FOA Guide

Topic: Using Attenuators With Fiber Optic Data Links

Table of Contents: The FOA Reference Guide To Fiber Optics

Using Attenuators With Fiber Optic Data Links

Most of our attention in a data link focuses on the cable plant, particularly minimizing the loss of the installed cable plant. However many links have too much power at the receiver, a consequence of having links designed for long distances being used at shorter distances. If you are unfamiliar with datalinks and there performance parameters, we suggest you refer to the FOA Guide page on datalinks.


The ability of any fiber optic system to transmit data ultimately depends on the optical power at the receiver as shown above, which shows the data link bit error rate as a function of optical power at the receiver. (BER is the inverse of signal-to-noise ratio, e.g. high BER means poor signal to noise ratio.) Either too little or too much power will cause high bit error rates.

We refer to the low power end of the operating range of the receiver as the sensitivity and the high end as overload. Too much power, and the receiver amplifier saturates, too little and noise becomes a problem as it interferes with the signal. This receiver power depends on two basic factors: how much power is launched into the fiber by the transmitter and how much is lost by the loss in the optical fiber cable plant that connects the transmitter and receiver.

The drawing below illustrates the power in a operating fiber optic data link. The transmitter output and the receiver sensitivity determine the Power Budget. The receiver sensitivity and overload levels determines the Receiver Operating Range.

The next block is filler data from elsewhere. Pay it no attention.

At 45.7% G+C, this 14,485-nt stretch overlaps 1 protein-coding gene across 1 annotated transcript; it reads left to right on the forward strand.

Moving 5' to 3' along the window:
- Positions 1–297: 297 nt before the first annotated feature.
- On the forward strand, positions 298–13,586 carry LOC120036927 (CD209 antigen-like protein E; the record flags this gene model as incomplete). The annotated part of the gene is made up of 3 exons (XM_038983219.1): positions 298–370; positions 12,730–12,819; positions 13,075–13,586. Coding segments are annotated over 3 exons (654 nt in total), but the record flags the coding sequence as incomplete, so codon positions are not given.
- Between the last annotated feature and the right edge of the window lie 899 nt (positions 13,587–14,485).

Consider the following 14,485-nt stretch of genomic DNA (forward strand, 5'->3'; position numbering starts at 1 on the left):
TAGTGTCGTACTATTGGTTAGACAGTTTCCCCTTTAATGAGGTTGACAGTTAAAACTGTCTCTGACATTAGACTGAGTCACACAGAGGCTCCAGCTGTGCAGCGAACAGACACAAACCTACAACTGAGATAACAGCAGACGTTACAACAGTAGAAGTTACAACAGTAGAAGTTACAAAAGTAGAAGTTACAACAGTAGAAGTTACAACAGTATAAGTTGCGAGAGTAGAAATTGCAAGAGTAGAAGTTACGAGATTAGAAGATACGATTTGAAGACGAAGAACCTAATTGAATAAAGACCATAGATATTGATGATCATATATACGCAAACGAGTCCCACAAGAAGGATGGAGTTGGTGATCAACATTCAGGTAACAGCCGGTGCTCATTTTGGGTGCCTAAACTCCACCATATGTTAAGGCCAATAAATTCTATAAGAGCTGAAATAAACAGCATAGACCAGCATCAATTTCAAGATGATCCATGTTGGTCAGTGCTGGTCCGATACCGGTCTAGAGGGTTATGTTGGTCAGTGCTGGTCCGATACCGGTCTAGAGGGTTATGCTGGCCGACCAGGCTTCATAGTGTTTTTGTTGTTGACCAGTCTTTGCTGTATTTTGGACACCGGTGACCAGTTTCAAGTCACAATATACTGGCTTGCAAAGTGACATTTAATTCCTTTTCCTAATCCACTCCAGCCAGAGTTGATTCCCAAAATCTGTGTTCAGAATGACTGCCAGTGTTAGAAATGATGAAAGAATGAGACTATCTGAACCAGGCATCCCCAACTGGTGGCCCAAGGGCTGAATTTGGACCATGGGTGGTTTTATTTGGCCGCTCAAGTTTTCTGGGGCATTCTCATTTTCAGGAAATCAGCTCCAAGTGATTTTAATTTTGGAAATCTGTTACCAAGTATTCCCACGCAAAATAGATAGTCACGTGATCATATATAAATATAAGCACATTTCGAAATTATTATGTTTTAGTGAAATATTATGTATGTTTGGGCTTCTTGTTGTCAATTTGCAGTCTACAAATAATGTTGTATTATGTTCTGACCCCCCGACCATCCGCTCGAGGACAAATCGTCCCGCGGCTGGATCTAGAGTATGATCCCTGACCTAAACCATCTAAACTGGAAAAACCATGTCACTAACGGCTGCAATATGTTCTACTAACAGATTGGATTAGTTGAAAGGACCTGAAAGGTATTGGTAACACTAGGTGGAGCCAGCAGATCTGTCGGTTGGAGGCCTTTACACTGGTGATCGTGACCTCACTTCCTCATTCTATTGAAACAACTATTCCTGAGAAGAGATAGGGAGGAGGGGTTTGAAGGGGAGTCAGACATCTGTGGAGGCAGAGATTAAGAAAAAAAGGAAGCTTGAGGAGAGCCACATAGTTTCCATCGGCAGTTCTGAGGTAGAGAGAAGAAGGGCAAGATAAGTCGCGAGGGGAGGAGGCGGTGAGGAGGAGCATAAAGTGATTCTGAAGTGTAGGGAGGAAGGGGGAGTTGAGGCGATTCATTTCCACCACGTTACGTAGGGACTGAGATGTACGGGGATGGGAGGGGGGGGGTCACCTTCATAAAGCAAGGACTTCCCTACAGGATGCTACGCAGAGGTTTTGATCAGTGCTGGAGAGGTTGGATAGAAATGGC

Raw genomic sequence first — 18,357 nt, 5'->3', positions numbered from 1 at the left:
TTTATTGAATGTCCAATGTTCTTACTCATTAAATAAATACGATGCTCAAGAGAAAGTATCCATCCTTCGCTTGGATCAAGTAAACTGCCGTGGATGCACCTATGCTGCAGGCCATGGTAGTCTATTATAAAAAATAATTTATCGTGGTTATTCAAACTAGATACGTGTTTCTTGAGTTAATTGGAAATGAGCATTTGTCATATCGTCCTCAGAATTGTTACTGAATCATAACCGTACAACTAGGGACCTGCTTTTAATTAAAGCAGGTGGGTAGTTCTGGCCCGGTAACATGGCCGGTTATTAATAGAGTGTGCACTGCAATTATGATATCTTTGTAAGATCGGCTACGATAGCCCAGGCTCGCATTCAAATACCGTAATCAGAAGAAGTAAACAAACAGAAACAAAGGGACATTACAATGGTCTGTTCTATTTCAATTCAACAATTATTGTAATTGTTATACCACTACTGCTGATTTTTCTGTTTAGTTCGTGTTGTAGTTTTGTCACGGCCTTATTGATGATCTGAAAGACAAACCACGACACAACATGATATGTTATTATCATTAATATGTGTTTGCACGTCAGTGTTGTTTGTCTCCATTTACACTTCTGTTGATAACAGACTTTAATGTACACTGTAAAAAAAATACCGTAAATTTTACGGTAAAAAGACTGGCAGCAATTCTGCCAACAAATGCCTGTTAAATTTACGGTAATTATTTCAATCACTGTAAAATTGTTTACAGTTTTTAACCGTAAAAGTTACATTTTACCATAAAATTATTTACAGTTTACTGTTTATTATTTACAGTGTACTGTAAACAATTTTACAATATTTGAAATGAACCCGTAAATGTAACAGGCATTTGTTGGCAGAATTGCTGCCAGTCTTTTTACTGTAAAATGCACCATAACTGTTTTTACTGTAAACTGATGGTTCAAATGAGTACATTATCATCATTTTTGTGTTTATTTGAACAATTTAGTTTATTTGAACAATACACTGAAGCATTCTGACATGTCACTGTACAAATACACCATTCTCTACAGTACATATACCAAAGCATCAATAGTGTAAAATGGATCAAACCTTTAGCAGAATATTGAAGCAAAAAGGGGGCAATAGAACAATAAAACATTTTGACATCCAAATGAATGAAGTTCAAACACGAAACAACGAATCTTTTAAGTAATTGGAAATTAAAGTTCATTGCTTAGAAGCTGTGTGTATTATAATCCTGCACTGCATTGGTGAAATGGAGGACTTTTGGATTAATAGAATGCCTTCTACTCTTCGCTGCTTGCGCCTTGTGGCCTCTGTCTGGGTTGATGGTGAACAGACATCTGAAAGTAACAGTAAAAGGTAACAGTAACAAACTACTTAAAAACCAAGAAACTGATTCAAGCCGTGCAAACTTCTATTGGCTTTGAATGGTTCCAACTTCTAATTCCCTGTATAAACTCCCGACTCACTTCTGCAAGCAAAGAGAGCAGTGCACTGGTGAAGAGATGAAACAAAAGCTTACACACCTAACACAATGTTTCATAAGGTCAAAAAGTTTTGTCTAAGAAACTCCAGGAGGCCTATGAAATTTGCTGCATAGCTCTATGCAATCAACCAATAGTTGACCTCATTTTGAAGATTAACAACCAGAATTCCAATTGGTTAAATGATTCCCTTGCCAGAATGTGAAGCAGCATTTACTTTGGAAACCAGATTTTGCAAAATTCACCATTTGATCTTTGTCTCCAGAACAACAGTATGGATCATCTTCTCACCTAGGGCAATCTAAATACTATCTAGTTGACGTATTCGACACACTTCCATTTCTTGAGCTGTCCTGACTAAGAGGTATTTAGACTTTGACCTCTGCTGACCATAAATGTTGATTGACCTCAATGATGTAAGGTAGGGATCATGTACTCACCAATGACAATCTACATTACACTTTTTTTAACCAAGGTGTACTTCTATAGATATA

receiver operating range

If the optical power at the receiver is higher than the receiver sensitivity, as shown above, the difference is the operating "margin" of the system.

If the receiver power is too high - that is greater than the upper level of the receiver operating range (see below) - as it often is in short singlemode systems with laser transmitters, you can reduce receiver power with an attenuator.
The attenuator should always be placed near the receiver to make it convenient to measure and adjust the power level at the receiver and it ensures that any reflectance will not affect the transmitter.

The attenuator should reduce the receiver power to a level near the middle of the receiver operating range, not too close to either the sensitivity limit or the overload level. The proper amount of attenuation needed can be determined during the design stage by calculating the receiver power from the transmitter output and cable plant loss budget or after installation by measuring the power at the receiver with a fiber optic power meter.

datalink iwth attenuator

Examples With Numbers

To illustrate this, consider a link with these specifications;

Transmitter Output: 0 dBm (This is the minimum power output of the transmitter. Specs may show a range of power, e.g. +3 to 0 dBm, but for calculating the power budget, the minimum power is used to be conservative.)
Receiver Operating Range: -15 to -30 dBm (That means at power levels above -15 dBm, the receiver will overload and below -30 dBm the signal to noise (S/N) ration will be low and cause a high bit-error-rate.)
Receiver Sensitivity: -30 dBm (This is the minimum power in the operating range)
Receiver Overload: -15 dBm (This is the maximum power in the operating range)

The Power Budget is calculated from the transmitter output - (0 dBm) - to the minimum power at the receiver - (- 30 dBm) - is 30 dB. That is the maximum amount of loss in the cable plant that can be tolerated. Maximum!